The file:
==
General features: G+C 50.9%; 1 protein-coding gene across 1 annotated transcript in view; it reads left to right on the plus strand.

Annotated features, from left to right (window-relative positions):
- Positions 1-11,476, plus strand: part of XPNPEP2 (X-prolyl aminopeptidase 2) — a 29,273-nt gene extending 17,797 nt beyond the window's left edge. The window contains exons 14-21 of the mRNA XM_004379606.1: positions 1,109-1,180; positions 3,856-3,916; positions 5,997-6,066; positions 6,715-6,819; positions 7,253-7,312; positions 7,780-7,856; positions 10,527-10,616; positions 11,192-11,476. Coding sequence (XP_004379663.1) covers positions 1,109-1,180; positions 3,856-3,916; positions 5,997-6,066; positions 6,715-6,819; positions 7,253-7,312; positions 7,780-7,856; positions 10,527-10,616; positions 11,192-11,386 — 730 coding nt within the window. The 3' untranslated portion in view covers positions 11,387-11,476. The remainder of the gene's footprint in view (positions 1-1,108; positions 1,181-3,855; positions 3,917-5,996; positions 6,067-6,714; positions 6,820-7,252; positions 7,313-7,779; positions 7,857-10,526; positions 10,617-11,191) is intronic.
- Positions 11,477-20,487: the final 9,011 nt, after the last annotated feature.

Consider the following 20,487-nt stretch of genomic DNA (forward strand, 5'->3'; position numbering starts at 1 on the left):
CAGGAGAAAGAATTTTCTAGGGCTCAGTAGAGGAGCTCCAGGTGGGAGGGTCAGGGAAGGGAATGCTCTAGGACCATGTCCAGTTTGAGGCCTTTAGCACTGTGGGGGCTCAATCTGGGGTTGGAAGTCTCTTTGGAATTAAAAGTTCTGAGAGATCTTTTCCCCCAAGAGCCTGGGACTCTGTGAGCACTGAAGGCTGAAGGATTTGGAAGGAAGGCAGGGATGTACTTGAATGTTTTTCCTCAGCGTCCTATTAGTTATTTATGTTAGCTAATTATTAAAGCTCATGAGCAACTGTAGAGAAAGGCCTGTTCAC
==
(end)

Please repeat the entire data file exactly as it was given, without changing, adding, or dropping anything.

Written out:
General features: G+C 50.9%; 1 protein-coding gene across 1 annotated transcript in view; it reads left to right on the plus strand.

Annotated features, from left to right (window-relative positions):
- Positions 1-11,476, plus strand: part of XPNPEP2 (X-prolyl aminopeptidase 2) — a 29,273-nt gene extending 17,797 nt beyond the window's left edge. The window contains exons 14-21 of the mRNA XM_004379606.1: positions 1,109-1,180; positions 3,856-3,916; positions 5,997-6,066; positions 6,715-6,819; positions 7,253-7,312; positions 7,780-7,856; positions 10,527-10,616; positions 11,192-11,476. Coding sequence (XP_004379663.1) covers positions 1,109-1,180; positions 3,856-3,916; positions 5,997-6,066; positions 6,715-6,819; positions 7,253-7,312; positions 7,780-7,856; positions 10,527-10,616; positions 11,192-11,386 — 730 coding nt within the window. The 3' untranslated portion in view covers positions 11,387-11,476. The remainder of the gene's footprint in view (positions 1-1,108; positions 1,181-3,855; positions 3,917-5,996; positions 6,067-6,714; positions 6,820-7,252; positions 7,313-7,779; positions 7,857-10,526; positions 10,617-11,191) is intronic.
- Positions 11,477-20,487: the final 9,011 nt, after the last annotated feature.

Consider the following 20,487-nt stretch of genomic DNA (forward strand, 5'->3'; position numbering starts at 1 on the left):
CAGGAGAAAGAATTTTCTAGGGCTCAGTAGAGGAGCTCCAGGTGGGAGGGTCAGGGAAGGGAATGCTCTAGGACCATGTCCAGTTTGAGGCCTTTAGCACTGTGGGGGCTCAATCTGGGGTTGGAAGTCTCTTTGGAATTAAAAGTTCTGAGAGATCTTTTCCCCCAAGAGCCTGGGACTCTGTGAGCACTGAAGGCTGAAGGATTTGGAAGGAAGGCAGGGATGTACTTGAATGTTTTTCCTCAGCGTCCTATTAGTTATTTATGTTAGCTAATTATTAAAGCTCATGAGCAACTGTAGAGAAAGGCCTGTTCAC